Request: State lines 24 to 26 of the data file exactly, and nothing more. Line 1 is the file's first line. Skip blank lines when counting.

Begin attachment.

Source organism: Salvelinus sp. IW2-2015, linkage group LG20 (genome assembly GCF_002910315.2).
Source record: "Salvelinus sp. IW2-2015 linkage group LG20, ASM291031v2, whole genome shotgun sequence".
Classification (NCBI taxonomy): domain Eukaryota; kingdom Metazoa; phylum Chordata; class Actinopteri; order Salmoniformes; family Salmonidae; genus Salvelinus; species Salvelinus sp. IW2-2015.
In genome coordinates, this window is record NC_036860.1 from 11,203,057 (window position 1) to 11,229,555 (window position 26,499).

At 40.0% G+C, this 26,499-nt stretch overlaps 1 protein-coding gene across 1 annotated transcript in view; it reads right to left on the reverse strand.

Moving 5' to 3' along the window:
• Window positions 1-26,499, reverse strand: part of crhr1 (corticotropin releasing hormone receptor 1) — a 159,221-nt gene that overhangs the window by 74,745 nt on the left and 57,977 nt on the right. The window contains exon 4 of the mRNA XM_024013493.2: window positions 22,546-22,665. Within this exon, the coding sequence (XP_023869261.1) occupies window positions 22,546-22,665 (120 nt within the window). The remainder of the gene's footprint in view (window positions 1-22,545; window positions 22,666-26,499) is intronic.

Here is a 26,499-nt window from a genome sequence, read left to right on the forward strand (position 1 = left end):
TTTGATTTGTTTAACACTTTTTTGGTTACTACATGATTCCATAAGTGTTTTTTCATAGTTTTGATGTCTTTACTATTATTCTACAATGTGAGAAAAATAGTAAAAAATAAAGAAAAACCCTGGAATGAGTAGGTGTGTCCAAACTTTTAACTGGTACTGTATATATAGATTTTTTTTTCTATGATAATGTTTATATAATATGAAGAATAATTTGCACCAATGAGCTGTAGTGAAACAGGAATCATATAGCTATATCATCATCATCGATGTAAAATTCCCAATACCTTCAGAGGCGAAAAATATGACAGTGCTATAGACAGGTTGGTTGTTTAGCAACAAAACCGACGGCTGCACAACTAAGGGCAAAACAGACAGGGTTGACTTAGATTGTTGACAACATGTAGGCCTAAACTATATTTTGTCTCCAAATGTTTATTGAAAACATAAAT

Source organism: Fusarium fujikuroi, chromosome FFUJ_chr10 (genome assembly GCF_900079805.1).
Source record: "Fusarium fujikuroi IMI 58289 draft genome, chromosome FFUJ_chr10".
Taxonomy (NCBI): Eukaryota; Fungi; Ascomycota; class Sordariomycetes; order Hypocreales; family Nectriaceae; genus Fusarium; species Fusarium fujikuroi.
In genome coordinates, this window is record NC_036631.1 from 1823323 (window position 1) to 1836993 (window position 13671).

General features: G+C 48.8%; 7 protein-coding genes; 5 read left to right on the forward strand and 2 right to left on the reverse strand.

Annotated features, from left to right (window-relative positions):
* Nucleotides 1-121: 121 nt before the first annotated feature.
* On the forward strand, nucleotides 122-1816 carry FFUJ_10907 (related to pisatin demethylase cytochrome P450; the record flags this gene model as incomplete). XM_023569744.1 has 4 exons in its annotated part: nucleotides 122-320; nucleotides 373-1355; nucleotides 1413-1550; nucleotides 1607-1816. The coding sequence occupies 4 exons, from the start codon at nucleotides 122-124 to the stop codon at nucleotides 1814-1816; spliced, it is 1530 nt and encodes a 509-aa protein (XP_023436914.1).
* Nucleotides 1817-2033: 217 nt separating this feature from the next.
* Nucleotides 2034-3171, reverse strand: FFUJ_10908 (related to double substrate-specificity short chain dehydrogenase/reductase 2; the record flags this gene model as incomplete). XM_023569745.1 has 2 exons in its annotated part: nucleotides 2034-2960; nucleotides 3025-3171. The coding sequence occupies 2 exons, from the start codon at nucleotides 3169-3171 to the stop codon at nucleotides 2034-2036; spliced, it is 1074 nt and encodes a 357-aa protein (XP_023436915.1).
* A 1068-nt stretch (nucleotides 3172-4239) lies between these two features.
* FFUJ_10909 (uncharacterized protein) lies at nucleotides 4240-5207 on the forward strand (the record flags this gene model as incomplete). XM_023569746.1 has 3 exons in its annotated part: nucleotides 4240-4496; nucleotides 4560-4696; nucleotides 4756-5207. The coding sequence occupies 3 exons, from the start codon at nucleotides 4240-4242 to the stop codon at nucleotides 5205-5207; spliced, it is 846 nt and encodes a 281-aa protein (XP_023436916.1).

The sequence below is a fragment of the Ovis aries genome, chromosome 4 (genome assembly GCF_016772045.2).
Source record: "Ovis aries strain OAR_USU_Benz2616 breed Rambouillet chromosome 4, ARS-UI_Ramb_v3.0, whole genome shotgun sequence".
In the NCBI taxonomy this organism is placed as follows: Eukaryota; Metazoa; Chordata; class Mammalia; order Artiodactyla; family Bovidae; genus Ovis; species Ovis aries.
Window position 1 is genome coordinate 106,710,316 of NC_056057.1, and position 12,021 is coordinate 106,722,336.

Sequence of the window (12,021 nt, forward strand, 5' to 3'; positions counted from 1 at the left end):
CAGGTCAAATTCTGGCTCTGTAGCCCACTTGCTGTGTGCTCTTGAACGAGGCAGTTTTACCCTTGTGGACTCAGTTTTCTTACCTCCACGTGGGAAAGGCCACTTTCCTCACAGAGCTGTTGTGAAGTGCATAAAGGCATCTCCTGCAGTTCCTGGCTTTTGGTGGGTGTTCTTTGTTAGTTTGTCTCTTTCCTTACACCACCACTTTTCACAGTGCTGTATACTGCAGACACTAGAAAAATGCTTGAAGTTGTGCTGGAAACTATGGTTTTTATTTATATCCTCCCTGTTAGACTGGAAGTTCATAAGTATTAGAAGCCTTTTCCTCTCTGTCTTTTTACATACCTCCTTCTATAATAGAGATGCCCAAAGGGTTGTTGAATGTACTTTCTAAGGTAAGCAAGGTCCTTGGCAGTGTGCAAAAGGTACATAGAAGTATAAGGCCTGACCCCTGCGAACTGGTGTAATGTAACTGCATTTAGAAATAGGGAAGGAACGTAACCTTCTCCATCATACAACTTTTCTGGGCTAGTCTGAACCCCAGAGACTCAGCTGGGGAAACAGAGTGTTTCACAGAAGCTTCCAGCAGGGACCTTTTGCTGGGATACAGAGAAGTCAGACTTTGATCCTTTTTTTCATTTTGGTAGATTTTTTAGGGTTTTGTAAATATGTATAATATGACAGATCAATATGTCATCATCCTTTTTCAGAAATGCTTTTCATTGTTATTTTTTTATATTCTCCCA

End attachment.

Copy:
In the NCBI taxonomy this organism is placed as follows: Eukaryota; Metazoa; Chordata; class Mammalia; order Artiodactyla; family Bovidae; genus Ovis; species Ovis aries.
Window position 1 is genome coordinate 106,710,316 of NC_056057.1, and position 12,021 is coordinate 106,722,336.

Sequence of the window (12,021 nt, forward strand, 5' to 3'; positions counted from 1 at the left end):